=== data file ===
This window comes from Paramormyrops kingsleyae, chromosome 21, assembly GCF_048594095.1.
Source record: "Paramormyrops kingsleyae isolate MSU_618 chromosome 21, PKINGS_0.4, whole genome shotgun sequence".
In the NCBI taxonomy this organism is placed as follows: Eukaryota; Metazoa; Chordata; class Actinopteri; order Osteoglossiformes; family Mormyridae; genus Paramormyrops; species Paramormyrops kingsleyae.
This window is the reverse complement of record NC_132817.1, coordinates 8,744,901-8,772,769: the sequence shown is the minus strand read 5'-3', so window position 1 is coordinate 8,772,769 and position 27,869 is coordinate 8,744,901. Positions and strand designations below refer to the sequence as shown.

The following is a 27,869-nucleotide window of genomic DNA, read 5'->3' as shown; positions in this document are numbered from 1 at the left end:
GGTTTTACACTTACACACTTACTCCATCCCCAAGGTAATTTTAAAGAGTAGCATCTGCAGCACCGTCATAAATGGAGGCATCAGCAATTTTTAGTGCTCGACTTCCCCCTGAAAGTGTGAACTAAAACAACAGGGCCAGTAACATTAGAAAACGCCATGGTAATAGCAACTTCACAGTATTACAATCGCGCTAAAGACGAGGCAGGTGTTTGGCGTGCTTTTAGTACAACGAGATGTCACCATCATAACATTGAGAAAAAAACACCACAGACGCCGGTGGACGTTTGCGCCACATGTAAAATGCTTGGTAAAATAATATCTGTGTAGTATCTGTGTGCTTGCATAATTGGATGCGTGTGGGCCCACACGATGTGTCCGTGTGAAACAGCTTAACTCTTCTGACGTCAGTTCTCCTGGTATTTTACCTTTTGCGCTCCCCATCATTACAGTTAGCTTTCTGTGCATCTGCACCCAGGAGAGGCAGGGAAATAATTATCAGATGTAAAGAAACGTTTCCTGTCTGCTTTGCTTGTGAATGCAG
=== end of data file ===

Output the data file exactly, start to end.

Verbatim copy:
This window comes from Paramormyrops kingsleyae, chromosome 21, assembly GCF_048594095.1.
Source record: "Paramormyrops kingsleyae isolate MSU_618 chromosome 21, PKINGS_0.4, whole genome shotgun sequence".
In the NCBI taxonomy this organism is placed as follows: Eukaryota; Metazoa; Chordata; class Actinopteri; order Osteoglossiformes; family Mormyridae; genus Paramormyrops; species Paramormyrops kingsleyae.
This window is the reverse complement of record NC_132817.1, coordinates 8,744,901-8,772,769: the sequence shown is the minus strand read 5'-3', so window position 1 is coordinate 8,772,769 and position 27,869 is coordinate 8,744,901. Positions and strand designations below refer to the sequence as shown.

The following is a 27,869-nucleotide window of genomic DNA, read 5'->3' as shown; positions in this document are numbered from 1 at the left end:
GGTTTTACACTTACACACTTACTCCATCCCCAAGGTAATTTTAAAGAGTAGCATCTGCAGCACCGTCATAAATGGAGGCATCAGCAATTTTTAGTGCTCGACTTCCCCCTGAAAGTGTGAACTAAAACAACAGGGCCAGTAACATTAGAAAACGCCATGGTAATAGCAACTTCACAGTATTACAATCGCGCTAAAGACGAGGCAGGTGTTTGGCGTGCTTTTAGTACAACGAGATGTCACCATCATAACATTGAGAAAAAAACACCACAGACGCCGGTGGACGTTTGCGCCACATGTAAAATGCTTGGTAAAATAATATCTGTGTAGTATCTGTGTGCTTGCATAATTGGATGCGTGTGGGCCCACACGATGTGTCCGTGTGAAACAGCTTAACTCTTCTGACGTCAGTTCTCCTGGTATTTTACCTTTTGCGCTCCCCATCATTACAGTTAGCTTTCTGTGCATCTGCACCCAGGAGAGGCAGGGAAATAATTATCAGATGTAAAGAAACGTTTCCTGTCTGCTTTGCTTGTGAATGCAG